We received $88 million in cash, consisting of a $48 million milestone payment, recognized as revenue and a $40 million payment received in connection with the termination of the agreement which was recorded as a reduction in expense. In addition, we also recognized $12.6 million in license revenue related to the Abbott agreement.

Also, results for the nine months of 2012 reflect the effect of the restructuring of the Santarus agreement in August 2011, and a full nine months of sales and marketing expense related to Gralise.

Jim provided a summary of the revenue and expense related to the Santarus agreement in the first three quarters of 2011, in contrast of the royalties received in the first three quarters of 2012. Also, Q3 2012 includes $10 million in revenue resulting from the upfront payment from Janssen relating to the Nucynta ER agreement.

With that in mind, here’s a summary of the third quarter. Total revenue for third quarter of 2012 was $33.3 million, compared to $16.5 million for the third quarter of 2011. The increase in revenue is primarily a result of the $9.7 million of product sales for Gralise and Zipsor, and the recognition of $10 million upfront payment from Janssen relating to Nucynta ER as revenue in Q3, 2012.

We began selling Gralise in October, 2011, and recognized revenue during the quarter on a prescription basis. Sequential quarterly sales for Gralise for the first three quarters of this year are $1.7 million, $3.2 million, and $4.8 million.

Gralise product revenue for Q3, 2012, reflects approximately two months of the affects of the May price increase. The delay in the impact of the price increase results from the fact that we are recognizing revenue on a prescription basis. The sales price on prescriptions are recognized on a first-in-first-out basis related to when the product was shipped and the sales price at the time of shipment.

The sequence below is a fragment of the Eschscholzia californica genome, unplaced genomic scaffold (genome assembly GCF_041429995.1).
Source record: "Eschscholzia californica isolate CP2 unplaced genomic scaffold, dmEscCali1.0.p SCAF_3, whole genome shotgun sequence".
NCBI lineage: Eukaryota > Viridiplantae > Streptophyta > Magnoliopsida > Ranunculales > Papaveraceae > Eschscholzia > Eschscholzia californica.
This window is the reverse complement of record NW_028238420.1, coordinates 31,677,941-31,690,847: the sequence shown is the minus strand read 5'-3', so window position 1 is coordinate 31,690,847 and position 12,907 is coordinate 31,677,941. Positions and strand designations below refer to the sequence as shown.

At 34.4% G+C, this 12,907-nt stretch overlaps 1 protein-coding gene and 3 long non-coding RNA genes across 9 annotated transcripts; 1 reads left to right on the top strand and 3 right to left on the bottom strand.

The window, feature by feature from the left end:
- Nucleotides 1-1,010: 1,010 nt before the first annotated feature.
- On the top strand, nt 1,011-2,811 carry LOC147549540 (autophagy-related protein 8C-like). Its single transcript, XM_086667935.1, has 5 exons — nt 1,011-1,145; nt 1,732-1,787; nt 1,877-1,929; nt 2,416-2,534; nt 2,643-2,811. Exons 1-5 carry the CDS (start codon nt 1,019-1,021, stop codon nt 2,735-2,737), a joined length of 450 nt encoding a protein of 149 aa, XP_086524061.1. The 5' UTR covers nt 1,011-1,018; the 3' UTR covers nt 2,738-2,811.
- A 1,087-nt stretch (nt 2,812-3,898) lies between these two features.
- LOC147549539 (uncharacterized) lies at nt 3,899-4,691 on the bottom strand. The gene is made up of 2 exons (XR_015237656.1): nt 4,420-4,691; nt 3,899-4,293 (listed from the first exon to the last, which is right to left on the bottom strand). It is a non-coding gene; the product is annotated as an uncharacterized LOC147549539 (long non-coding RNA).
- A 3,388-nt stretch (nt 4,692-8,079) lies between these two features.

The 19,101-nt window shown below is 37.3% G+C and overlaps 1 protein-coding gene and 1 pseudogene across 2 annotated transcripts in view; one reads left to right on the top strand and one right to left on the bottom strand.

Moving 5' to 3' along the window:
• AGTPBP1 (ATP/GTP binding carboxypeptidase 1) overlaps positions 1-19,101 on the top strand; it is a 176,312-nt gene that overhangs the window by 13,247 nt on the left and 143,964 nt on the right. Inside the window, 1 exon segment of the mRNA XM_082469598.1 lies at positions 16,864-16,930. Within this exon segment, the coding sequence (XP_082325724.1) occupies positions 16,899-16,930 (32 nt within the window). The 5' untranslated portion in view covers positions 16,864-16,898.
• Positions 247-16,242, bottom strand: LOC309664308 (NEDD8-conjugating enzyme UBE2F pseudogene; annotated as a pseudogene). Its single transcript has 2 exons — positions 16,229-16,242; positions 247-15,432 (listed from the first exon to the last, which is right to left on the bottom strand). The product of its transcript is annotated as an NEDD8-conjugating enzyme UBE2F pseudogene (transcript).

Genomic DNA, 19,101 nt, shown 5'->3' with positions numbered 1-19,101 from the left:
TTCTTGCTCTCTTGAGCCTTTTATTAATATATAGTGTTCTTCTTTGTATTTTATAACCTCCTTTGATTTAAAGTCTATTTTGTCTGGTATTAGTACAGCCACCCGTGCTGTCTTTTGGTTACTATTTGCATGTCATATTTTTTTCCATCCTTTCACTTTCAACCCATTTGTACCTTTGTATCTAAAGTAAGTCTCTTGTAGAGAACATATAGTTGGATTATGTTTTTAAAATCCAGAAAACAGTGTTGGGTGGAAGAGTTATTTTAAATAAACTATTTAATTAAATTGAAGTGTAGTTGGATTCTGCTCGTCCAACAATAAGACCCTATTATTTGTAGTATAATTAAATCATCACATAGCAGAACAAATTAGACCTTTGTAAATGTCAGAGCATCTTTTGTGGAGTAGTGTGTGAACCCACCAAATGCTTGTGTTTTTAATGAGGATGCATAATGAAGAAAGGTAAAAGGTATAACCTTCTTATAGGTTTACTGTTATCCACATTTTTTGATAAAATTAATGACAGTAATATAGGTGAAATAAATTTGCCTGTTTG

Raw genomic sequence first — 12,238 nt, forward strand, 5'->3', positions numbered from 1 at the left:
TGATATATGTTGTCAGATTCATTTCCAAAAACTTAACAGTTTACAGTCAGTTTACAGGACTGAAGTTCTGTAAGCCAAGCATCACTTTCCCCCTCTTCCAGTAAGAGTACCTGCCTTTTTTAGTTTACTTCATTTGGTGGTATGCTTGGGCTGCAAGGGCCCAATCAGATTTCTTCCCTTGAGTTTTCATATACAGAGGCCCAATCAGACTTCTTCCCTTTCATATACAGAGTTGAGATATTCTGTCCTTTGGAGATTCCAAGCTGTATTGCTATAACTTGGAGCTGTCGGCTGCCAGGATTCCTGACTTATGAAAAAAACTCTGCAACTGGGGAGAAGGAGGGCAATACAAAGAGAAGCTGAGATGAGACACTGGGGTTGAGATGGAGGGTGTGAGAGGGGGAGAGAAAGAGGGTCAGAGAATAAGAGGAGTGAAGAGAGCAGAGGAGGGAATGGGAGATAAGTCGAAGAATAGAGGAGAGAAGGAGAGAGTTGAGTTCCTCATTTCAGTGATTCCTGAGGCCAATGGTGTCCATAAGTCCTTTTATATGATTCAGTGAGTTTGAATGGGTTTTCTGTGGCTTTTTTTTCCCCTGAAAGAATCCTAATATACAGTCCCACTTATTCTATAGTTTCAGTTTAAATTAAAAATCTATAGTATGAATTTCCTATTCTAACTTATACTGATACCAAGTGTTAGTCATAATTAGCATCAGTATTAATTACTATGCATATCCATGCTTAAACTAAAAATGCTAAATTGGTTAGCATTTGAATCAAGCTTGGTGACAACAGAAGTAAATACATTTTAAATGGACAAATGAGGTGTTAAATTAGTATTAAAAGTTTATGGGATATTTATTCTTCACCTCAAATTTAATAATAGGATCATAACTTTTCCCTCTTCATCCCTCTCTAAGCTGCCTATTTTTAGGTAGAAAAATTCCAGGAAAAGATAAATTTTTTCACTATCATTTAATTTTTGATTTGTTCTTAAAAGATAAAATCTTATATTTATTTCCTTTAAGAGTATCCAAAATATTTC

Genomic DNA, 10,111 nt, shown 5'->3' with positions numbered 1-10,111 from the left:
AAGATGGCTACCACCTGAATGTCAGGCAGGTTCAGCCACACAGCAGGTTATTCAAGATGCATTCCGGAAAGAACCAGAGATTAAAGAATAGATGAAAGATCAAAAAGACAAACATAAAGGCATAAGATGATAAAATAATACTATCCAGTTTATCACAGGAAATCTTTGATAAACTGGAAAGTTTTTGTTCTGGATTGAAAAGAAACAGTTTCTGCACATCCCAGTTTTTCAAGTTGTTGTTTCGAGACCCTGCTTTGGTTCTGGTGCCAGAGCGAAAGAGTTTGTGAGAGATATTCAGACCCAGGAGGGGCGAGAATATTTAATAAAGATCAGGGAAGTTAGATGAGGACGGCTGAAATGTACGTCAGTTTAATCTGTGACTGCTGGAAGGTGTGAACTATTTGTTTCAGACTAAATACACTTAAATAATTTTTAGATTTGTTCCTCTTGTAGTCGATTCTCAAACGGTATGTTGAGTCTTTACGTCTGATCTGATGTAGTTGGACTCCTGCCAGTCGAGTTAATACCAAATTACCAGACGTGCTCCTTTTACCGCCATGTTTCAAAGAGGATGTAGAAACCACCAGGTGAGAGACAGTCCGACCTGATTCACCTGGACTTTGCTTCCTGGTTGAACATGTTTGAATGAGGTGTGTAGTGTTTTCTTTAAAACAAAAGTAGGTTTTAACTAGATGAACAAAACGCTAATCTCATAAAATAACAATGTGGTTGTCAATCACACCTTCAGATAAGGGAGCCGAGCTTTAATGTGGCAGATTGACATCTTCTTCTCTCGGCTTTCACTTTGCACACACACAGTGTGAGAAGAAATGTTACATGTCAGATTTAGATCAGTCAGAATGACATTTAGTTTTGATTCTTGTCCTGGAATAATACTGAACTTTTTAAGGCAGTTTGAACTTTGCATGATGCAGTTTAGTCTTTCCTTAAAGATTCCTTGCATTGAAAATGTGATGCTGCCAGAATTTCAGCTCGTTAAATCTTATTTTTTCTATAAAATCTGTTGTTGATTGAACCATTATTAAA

At September 30, 2012, we had approximately $4.5 million of deferred product sales related to Gralise shipments that were not recognized as revenue. Please note this deferred revenue balance does not include any estimates for returns or other sales discounts and rebates for product we estimate that is still in the channel. We will continue to monitor and analyze our Gralise business, and expect the change to revenue recognition on a sale-in basis at some point in the future, perhaps as early as the fourth quarter.

I’m going to take a look at expenses. Selling, general and administrative expenses were $26.8 million for the quarter ended September 30, 2012, compared with $21.5 million for the quarter ended September 30, 2011.

The increase in SG&A expense in 2012 was primarily due to increased sales and marketing costs related to Gralise, and the re-launch of Zipsor after our acquisition of the product in late June 2012, including costs associated with our contract sales organization and the conversion of that organization at the end of September 2012.

Q3 2011 expenses include $6 million of promotional expense relating to Glumetza under our old arrangement with Santarus. When we look at SG&A expenses through the end of the year, we expect a slight decrease in Q4 from Q3 levels, principally as a result of the sales force conversion costs in Q3.

On our last call, we stated that SG&A expenses for 2012 would be at the upper end of our range of $93 million to $100 million. Today, we’re modifying our guidance somewhat to indicate that we believe total SG&A expenses for the year will be approximately $98 million to $100 million.

Research and development expenses were $5.3 million for the quarter ended September 30, 2012 compared with $3.2 million for the quarter ended September 30, 2011. The increase in R&D expense in 2012 primarily relates to expenses associated with the filing of the NDA for Serada, including the FDA filing fee of $1.8 million and the payment of a $600,000 milestone with respect to our licensed patent.